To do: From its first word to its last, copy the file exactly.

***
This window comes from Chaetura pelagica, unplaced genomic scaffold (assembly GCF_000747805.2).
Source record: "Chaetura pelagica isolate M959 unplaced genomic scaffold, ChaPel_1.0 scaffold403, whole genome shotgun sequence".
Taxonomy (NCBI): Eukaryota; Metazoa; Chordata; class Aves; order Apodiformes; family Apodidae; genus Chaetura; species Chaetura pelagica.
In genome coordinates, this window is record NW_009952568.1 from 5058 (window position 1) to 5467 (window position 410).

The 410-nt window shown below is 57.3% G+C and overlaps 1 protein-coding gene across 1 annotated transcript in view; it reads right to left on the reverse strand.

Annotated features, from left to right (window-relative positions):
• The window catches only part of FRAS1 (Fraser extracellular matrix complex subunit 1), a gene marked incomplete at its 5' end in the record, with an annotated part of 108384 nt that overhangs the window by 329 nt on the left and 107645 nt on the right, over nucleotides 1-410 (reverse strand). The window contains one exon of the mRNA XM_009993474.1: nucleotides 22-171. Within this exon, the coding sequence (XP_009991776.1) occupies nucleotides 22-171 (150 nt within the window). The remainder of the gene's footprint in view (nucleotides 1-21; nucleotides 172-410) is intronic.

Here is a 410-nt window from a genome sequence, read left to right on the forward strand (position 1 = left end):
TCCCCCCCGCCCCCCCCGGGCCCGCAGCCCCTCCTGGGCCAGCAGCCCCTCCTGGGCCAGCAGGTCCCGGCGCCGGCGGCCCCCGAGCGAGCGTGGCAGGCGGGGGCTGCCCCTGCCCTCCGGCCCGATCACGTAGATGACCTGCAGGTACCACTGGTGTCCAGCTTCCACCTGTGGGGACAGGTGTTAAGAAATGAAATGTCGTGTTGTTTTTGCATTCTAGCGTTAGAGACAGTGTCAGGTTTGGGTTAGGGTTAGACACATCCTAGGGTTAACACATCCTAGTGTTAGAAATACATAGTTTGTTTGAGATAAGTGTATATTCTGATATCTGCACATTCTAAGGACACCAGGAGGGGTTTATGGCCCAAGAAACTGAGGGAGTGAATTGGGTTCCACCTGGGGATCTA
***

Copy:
This window comes from Chaetura pelagica, unplaced genomic scaffold (assembly GCF_000747805.2).
Source record: "Chaetura pelagica isolate M959 unplaced genomic scaffold, ChaPel_1.0 scaffold403, whole genome shotgun sequence".
Taxonomy (NCBI): Eukaryota; Metazoa; Chordata; class Aves; order Apodiformes; family Apodidae; genus Chaetura; species Chaetura pelagica.
In genome coordinates, this window is record NW_009952568.1 from 5058 (window position 1) to 5467 (window position 410).

The 410-nt window shown below is 57.3% G+C and overlaps 1 protein-coding gene across 1 annotated transcript in view; it reads right to left on the reverse strand.

Annotated features, from left to right (window-relative positions):
• The window catches only part of FRAS1 (Fraser extracellular matrix complex subunit 1), a gene marked incomplete at its 5' end in the record, with an annotated part of 108384 nt that overhangs the window by 329 nt on the left and 107645 nt on the right, over nucleotides 1-410 (reverse strand). The window contains one exon of the mRNA XM_009993474.1: nucleotides 22-171. Within this exon, the coding sequence (XP_009991776.1) occupies nucleotides 22-171 (150 nt within the window). The remainder of the gene's footprint in view (nucleotides 1-21; nucleotides 172-410) is intronic.

Here is a 410-nt window from a genome sequence, read left to right on the forward strand (position 1 = left end):
TCCCCCCCGCCCCCCCCGGGCCCGCAGCCCCTCCTGGGCCAGCAGCCCCTCCTGGGCCAGCAGGTCCCGGCGCCGGCGGCCCCCGAGCGAGCGTGGCAGGCGGGGGCTGCCCCTGCCCTCCGGCCCGATCACGTAGATGACCTGCAGGTACCACTGGTGTCCAGCTTCCACCTGTGGGGACAGGTGTTAAGAAATGAAATGTCGTGTTGTTTTTGCATTCTAGCGTTAGAGACAGTGTCAGGTTTGGGTTAGGGTTAGACACATCCTAGGGTTAACACATCCTAGTGTTAGAAATACATAGTTTGTTTGAGATAAGTGTATATTCTGATATCTGCACATTCTAAGGACACCAGGAGGGGTTTATGGCCCAAGAAACTGAGGGAGTGAATTGGGTTCCACCTGGGGATCTA